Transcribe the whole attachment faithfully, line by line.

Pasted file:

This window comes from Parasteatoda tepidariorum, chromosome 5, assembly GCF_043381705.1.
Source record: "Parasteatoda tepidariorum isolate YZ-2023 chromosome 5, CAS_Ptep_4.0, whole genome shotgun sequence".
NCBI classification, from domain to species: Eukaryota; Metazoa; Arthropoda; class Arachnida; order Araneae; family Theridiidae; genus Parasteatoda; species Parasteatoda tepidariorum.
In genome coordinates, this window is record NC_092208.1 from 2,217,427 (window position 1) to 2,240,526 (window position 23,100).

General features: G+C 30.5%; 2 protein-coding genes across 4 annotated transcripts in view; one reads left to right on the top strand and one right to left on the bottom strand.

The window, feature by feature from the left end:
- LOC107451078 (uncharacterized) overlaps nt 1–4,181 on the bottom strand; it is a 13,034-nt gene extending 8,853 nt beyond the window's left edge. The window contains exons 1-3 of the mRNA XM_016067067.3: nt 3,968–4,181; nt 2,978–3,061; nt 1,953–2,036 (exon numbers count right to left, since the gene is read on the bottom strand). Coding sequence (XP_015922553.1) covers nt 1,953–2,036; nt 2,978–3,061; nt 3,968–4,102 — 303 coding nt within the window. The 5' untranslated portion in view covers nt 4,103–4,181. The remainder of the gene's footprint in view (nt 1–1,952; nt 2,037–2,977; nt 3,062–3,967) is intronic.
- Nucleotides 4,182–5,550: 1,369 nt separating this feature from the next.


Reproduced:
This window comes from Parasteatoda tepidariorum, chromosome 5, assembly GCF_043381705.1.
Source record: "Parasteatoda tepidariorum isolate YZ-2023 chromosome 5, CAS_Ptep_4.0, whole genome shotgun sequence".
NCBI classification, from domain to species: Eukaryota; Metazoa; Arthropoda; class Arachnida; order Araneae; family Theridiidae; genus Parasteatoda; species Parasteatoda tepidariorum.
In genome coordinates, this window is record NC_092208.1 from 2,217,427 (window position 1) to 2,240,526 (window position 23,100).

General features: G+C 30.5%; 2 protein-coding genes across 4 annotated transcripts in view; one reads left to right on the top strand and one right to left on the bottom strand.

The window, feature by feature from the left end:
- LOC107451078 (uncharacterized) overlaps nt 1–4,181 on the bottom strand; it is a 13,034-nt gene extending 8,853 nt beyond the window's left edge. The window contains exons 1-3 of the mRNA XM_016067067.3: nt 3,968–4,181; nt 2,978–3,061; nt 1,953–2,036 (exon numbers count right to left, since the gene is read on the bottom strand). Coding sequence (XP_015922553.1) covers nt 1,953–2,036; nt 2,978–3,061; nt 3,968–4,102 — 303 coding nt within the window. The 5' untranslated portion in view covers nt 4,103–4,181. The remainder of the gene's footprint in view (nt 1–1,952; nt 2,037–2,977; nt 3,062–3,967) is intronic.
- Nucleotides 4,182–5,550: 1,369 nt separating this feature from the next.